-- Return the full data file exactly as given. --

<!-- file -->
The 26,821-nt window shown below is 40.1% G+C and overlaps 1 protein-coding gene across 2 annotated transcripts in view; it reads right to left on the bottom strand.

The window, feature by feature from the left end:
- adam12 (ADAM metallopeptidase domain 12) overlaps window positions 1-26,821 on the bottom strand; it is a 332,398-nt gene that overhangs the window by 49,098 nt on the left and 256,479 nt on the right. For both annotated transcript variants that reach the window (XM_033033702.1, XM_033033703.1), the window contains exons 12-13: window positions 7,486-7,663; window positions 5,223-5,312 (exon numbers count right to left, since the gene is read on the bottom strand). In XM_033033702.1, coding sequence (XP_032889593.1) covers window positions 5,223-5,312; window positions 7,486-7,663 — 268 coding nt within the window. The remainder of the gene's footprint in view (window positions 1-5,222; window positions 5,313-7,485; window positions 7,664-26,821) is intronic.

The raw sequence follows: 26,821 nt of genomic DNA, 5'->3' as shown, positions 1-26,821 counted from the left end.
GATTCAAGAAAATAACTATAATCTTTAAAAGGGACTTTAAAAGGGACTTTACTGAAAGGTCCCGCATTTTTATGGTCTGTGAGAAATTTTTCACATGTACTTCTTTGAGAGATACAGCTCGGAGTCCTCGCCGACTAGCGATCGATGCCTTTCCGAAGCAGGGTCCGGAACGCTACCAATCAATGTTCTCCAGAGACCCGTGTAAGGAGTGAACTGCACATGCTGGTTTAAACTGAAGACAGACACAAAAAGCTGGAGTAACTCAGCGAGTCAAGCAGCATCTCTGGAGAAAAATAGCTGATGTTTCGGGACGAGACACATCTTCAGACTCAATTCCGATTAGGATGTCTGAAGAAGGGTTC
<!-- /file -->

The 26,821-nt window shown below is 40.1% G+C and overlaps 1 protein-coding gene across 2 annotated transcripts in view; it reads right to left on the bottom strand.

The window, feature by feature from the left end:
- adam12 (ADAM metallopeptidase domain 12) overlaps window positions 1-26,821 on the bottom strand; it is a 332,398-nt gene that overhangs the window by 49,098 nt on the left and 256,479 nt on the right. For both annotated transcript variants that reach the window (XM_033033702.1, XM_033033703.1), the window contains exons 12-13: window positions 7,486-7,663; window positions 5,223-5,312 (exon numbers count right to left, since the gene is read on the bottom strand). In XM_033033702.1, coding sequence (XP_032889593.1) covers window positions 5,223-5,312; window positions 7,486-7,663 — 268 coding nt within the window. The remainder of the gene's footprint in view (window positions 1-5,222; window positions 5,313-7,485; window positions 7,664-26,821) is intronic.

The raw sequence follows: 26,821 nt of genomic DNA, 5'->3' as shown, positions 1-26,821 counted from the left end.
GATTCAAGAAAATAACTATAATCTTTAAAAGGGACTTTAAAAGGGACTTTACTGAAAGGTCCCGCATTTTTATGGTCTGTGAGAAATTTTTCACATGTACTTCTTTGAGAGATACAGCTCGGAGTCCTCGCCGACTAGCGATCGATGCCTTTCCGAAGCAGGGTCCGGAACGCTACCAATCAATGTTCTCCAGAGACCCGTGTAAGGAGTGAACTGCACATGCTGGTTTAAACTGAAGACAGACACAAAAAGCTGGAGTAACTCAGCGAGTCAAGCAGCATCTCTGGAGAAAAATAGCTGATGTTTCGGGACGAGACACATCTTCAGACTCAATTCCGATTAGGATGTCTGAAGAAGGGTTC